Margie’s Closet opened on June 5 to help transgender, non-binary and gender-expansive people buy clothing at an affordable cost.
Located in Ohio, Margie’s Closet is the first thrift shop in the state designed to help the transgender community by offering clothing and emotional support. The store, founded by the organization Margie’s Hope, sells an extensive list of clothing, from chest binders for transgender men to $5 pairs of jeans.
Jacob Nash, co-founder of Margie’s Hope and Margie’s Closet, told “Good Morning America” that he came up with the idea for the store after listening to questions from individuals in the transgender community.
“There was some conversation, first through a friend of mine who ... had some clothes that she wanted to donate to folks in the trans community, and wanted to know if I knew of any place that served the trans community specifically,” Nash said. “Then, at the support group that Margie’s Hope has [TransAlive] ... a lot of people talked about shopping online because they felt uncomfortable in the stores ... and then they end up sending a lot back.”
As a response to these conversations, he opened a pop-up event where people donated clothing for transgender, nonbinary and gender-expansive individuals. This event was extremely popular, Nash said, which inspired him to open up a store to sell this donated clothing.
“By the time we were done, we had so many clothes. We were like, ‘OK, so we obviously have a need here. What are we going to do?’” Nash said.
His dream became a reality when he discovered a space called Studio West 117, which was specifically created for the LGBTQ+ community, on the border between Lakewood and Cleveland that he found ideal to house the store.
“We toured the facility and realized that this would be perfect because we wanted to be able to provide folks within the transgender and nonbinary and gender-expansive community a space that they felt comfortable in [and] that they could get there everything [they] need[ed],” Nash said.
About six weeks after leasing the space, the store opened, just in time for Pride Month. So far, the turnout has been “phenomenal,” Nash said.
“We've had people coming in and purchasing items that are from the community, but also people that are supportive of the trans community that are coming in and saying, ‘We are coming here to shop because we want to support the community, the trans community, the nonbinary community,” Nash said. “It's not just folks from the LGBTQ community that are coming in and shopping, or even donating, but it's the whole community of Northeast Ohio.”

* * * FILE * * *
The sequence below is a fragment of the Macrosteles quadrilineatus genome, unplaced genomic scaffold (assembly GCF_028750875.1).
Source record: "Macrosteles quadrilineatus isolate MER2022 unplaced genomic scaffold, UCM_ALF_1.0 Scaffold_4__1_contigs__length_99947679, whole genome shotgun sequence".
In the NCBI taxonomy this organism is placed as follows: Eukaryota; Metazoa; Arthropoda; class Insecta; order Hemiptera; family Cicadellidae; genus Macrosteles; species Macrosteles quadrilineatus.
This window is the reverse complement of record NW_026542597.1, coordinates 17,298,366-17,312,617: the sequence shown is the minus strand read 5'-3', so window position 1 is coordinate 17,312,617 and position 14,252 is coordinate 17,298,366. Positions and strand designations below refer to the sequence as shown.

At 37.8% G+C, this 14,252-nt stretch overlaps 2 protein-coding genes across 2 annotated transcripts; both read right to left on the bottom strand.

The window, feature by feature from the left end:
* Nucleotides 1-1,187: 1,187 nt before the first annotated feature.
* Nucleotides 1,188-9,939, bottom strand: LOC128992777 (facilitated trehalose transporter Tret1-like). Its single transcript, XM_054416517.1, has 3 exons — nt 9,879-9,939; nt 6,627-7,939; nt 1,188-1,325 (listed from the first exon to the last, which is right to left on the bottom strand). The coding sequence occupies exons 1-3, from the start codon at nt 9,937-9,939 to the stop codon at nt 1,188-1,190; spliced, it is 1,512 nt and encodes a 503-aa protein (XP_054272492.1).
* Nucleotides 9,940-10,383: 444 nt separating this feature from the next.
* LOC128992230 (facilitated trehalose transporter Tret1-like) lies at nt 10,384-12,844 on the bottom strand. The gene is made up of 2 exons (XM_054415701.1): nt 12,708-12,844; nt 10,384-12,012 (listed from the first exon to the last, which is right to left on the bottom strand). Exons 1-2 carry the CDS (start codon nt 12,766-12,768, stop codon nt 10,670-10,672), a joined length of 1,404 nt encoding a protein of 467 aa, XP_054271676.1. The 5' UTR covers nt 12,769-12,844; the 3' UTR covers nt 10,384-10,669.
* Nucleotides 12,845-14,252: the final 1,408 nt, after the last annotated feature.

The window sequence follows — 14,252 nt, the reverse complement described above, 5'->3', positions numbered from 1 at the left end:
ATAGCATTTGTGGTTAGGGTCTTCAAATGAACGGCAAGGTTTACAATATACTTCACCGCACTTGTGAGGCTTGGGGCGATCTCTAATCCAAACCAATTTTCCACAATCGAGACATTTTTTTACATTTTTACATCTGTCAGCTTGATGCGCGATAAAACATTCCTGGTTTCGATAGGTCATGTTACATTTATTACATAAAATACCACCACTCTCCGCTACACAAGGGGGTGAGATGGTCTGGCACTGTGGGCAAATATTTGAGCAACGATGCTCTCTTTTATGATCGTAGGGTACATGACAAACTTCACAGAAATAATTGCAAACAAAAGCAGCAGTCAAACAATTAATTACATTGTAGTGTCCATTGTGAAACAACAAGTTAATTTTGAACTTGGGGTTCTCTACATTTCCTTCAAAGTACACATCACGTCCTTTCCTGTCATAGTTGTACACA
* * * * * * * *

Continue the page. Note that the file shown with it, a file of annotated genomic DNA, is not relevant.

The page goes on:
Monika Veliz, a manager of Margie’s Closet, agrees that the turnout has been “more than [they] could have hoped for.” She believes that the large numbers of people coming to the store can be contributed to local support and advertising.
“We realized that we can't do this by ourselves, and the community realized that we can't do this by ourselves, so everyone's been really helpful,” Veliz said. “Surrounding businesses have been more than generous with welcoming us to the neighborhood. We've had, because of social media, and different platforms ... people drive as far as from Cincinnati to Cleveland, from Bowling Green to Cleveland just to get to the store.”
This support is meaningful to Nash, but not because of the money made, making Margie's Closet different from a typical business. In fact, the store offers opportunities for those who cannot afford the clothing to have access to $25 vouchers through community organizations or to ask for help from the store upfront. This is because Nash wants Margie's Closet to care more about the people it helps than making a profit.
“We are trying, as our slogan goes, ‘building community one piece of clothing at a time,’ because it's not about the clothing as much as it is building community, building family, building relationships and serving the population that is most needed,” Nash said. “If that means we give away product, then we give away product because it's more about the people than it is about the money.”
When Veliz started working at the store, she did not realize this unique aspect of the store - that was, until she had a meaningful interaction with a transgender woman customer.
“She knew absolutely very little about women's clothing, about her body type, her body shape, and she came into the store as we were closing. We actually stayed open an extra hour just for her so that I could help her pick up clothes and measure her and all that good stuff,” Veliz said.
“Up until that point, I thought it was just a business, if that makes sense…, but then I realized the importance we play in trans and nonbinary people who walk through our door,” Veliz added. “They're looking for direction, they’re looking for… connection [and] community. That was the defining moment of what the store actually was for me.”